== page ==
- Senior marketing executive with experience in nonprofit, Internet, high technology, media, and consumer goods sectors.
- Responsible for brand strategy and comprehensive management of marketing strategy, activities and operations.
- Extensive operational experience managing mid-sized nonprofit and for-profit organizations.
- Strategic planner for blue-chip global advertisers. Board member and advisor to top environmental nonprofit organizations.
- Innovator in the fields of Internet personalization, high tech brand strategy, advertising account planning, brand equity research, and consumer psychographic research.
- Career highlights include globally recognized media campaigns and strategic planning for new product launches that rank as some of the most successful of all time.
- First American account planner in advertising industry.
- All 8 Best Practices
- Pre-Meeting Discovery Process
- One-on-One Call with Expert
- Meeting Summary Report
- Post-Meeting Engagement
Brand Strategy for Nonprofits
- We need more/better branding.
I can't tell you how many times a new client says, "Everyone thinks we must do better branding." Well, they're right. All organizations can be better at branding.
The key is figuring out what your most important issues are, and how the disciplines of brand marketing can help solve them. On a limited budget. In a measurable way. To the satisfaction of a wide ranging group of stakeholders. Without driving you into fits of exasperation. Sound familiar?
- Our messaging is wrong.
How do you boil down a complicated mission and complex range of programs into a simple message that resonates with your most important audiences? This is tough. The simple message has to appeal to donors. It has to set you apart. And it has to be something that works for a diverse group of messengers. It's also the very essence of effective "brand strategy."
- We need a new brand Identity: logo, tagline, name, elevator speech, fill-in-the-blank-brand-thing
Something tells you that the old logo isn't working hard enough. It's dated. It's missing half of our mission. It doesn't work in all applications, such as the web (!). Substitute another aspect of brand identity for "logo" and, yes, that's a branding problem.
Step 1 is making sure that the underlying brand strategy is the best it can be. If it is, refreshing the brand identity can actually be rather straightforward.
- We need more or better marketing.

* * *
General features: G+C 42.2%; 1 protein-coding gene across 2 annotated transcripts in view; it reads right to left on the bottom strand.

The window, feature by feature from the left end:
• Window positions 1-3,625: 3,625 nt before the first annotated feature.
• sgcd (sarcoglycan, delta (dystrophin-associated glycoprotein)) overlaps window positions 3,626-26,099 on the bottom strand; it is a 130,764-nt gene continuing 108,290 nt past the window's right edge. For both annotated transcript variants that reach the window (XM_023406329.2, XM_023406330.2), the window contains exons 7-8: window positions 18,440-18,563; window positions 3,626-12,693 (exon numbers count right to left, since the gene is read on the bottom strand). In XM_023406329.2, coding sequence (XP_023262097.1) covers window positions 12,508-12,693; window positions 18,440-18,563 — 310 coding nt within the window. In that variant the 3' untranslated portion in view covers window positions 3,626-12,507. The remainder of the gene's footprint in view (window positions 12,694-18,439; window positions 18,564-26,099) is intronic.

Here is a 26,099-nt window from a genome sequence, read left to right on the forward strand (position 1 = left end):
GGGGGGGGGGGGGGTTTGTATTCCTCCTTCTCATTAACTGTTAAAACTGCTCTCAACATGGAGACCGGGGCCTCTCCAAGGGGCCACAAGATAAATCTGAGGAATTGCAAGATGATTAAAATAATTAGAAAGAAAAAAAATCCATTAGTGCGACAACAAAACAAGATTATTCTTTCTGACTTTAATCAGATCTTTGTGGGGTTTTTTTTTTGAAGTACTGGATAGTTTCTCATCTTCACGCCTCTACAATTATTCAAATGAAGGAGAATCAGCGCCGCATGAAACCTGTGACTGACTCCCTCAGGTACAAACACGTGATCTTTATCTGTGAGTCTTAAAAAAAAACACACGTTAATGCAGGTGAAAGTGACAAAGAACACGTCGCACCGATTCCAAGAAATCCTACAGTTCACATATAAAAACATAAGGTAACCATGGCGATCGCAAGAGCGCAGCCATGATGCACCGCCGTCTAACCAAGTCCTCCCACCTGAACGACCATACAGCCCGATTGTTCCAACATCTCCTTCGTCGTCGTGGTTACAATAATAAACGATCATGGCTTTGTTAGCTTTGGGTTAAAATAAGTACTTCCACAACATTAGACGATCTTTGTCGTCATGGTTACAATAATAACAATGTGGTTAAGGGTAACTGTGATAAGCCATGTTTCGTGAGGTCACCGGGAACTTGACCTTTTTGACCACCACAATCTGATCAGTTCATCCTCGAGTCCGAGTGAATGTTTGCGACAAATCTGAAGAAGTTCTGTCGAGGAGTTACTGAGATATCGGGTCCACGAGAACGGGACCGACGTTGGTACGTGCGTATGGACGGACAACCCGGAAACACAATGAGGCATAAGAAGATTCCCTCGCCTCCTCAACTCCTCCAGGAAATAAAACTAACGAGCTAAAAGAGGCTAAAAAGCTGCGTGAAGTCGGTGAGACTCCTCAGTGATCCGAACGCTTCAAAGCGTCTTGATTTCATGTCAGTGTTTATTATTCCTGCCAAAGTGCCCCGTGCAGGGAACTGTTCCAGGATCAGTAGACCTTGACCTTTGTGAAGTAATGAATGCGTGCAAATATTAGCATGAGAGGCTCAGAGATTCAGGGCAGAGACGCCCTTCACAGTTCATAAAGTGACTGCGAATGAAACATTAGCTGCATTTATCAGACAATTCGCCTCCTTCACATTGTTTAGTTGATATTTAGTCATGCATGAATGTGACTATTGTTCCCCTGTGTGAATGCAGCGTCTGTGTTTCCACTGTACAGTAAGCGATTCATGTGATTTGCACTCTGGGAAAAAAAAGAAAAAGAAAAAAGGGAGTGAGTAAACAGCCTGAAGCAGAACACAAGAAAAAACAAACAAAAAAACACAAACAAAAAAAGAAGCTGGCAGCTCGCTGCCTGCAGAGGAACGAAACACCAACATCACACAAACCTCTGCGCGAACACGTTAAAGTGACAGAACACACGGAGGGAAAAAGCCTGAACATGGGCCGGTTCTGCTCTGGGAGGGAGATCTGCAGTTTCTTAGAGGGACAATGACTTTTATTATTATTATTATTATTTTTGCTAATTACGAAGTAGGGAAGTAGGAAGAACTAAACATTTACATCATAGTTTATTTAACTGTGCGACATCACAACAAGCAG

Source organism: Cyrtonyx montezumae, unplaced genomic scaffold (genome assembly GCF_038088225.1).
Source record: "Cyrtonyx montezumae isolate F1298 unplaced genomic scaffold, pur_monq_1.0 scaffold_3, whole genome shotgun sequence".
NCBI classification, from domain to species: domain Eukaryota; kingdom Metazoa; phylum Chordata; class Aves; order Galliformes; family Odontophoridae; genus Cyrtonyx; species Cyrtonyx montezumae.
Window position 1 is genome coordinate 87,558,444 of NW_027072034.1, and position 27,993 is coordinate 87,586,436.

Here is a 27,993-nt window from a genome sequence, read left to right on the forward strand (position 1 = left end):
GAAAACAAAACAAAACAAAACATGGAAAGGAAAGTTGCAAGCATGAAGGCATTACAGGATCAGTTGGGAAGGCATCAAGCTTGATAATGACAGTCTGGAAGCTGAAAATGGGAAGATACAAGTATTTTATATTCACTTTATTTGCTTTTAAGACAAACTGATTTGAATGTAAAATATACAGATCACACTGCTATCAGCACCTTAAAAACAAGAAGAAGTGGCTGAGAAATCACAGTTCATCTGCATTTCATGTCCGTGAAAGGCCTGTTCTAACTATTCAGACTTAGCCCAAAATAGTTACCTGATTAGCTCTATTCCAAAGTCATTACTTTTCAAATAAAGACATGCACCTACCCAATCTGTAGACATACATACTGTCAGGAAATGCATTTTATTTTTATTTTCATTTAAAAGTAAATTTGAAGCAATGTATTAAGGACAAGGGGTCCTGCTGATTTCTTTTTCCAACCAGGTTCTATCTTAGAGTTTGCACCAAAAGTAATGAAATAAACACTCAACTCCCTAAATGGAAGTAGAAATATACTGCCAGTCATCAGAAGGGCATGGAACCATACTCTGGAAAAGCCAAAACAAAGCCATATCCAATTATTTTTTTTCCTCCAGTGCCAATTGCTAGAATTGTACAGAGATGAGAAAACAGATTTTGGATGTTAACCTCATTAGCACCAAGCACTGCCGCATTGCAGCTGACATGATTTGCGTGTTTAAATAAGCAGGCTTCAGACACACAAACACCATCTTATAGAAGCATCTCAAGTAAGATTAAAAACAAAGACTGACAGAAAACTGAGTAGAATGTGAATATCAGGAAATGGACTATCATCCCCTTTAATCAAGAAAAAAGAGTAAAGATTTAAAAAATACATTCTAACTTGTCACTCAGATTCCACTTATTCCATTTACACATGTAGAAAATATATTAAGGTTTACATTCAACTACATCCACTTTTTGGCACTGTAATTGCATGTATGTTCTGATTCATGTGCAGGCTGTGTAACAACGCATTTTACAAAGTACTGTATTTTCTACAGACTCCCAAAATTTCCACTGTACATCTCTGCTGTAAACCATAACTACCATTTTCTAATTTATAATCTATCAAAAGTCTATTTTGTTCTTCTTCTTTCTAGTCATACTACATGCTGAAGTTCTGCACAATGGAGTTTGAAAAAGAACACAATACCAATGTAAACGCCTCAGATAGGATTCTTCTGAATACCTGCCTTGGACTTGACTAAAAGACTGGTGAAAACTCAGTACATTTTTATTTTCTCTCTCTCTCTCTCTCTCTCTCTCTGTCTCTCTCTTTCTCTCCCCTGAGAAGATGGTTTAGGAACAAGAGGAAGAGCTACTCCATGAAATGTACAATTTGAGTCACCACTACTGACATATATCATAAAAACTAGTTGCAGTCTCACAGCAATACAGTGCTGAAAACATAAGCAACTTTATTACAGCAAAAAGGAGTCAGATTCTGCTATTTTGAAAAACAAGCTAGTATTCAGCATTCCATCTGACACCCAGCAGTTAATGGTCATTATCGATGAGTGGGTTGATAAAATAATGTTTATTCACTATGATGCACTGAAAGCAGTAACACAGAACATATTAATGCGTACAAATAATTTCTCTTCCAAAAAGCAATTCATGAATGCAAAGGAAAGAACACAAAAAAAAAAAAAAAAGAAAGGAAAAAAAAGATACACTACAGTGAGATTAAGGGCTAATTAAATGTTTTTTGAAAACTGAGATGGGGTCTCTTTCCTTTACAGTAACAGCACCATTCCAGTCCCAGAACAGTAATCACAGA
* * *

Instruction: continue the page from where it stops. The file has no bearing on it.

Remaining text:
Having a major project – such as a new brochure – that leads you into a branding exercise is actually one of the best ways to do it. The discipline of creating the piece/website/activity is great for focus and for testing out ideas. In fact, if you are going to do "branding" I recommend doing a large project such as this simultaneously. Redoing a website is perfect because it requires you to do it all.
- We’re falling behind; everyone else is better branded than we are.
One of the most annoying things about marketing is that someone keeps inventing new things to do. Twitter: really? Strong branding is one of the best ways to cope with this. The principles of branding apply in all media, and strong brands rise above the clutter.
The bad news: The inventing will continue and yes, someday you will have to think about how your brand tweets.
- We need more donors; the fund-raisers need help.
You'll see that among my best practices are the importance of managing your dual bottom lines and making sure that marketing is closely aligned with development. Part of sound brand strategy is working out the messaging strategy that will help your fund-raisers best explain the organization's mission to donor prospects.
- No one knows who we are; we lack awareness.
Anyone who is trying to raise money for your organization will encounter this issue at some point – if not all the time. A critical aspect of brand strategy is making your organization stand out in a meaningful way – making you memorable. Everything you do will be easier if the people you are trying to influence already know something positive about you.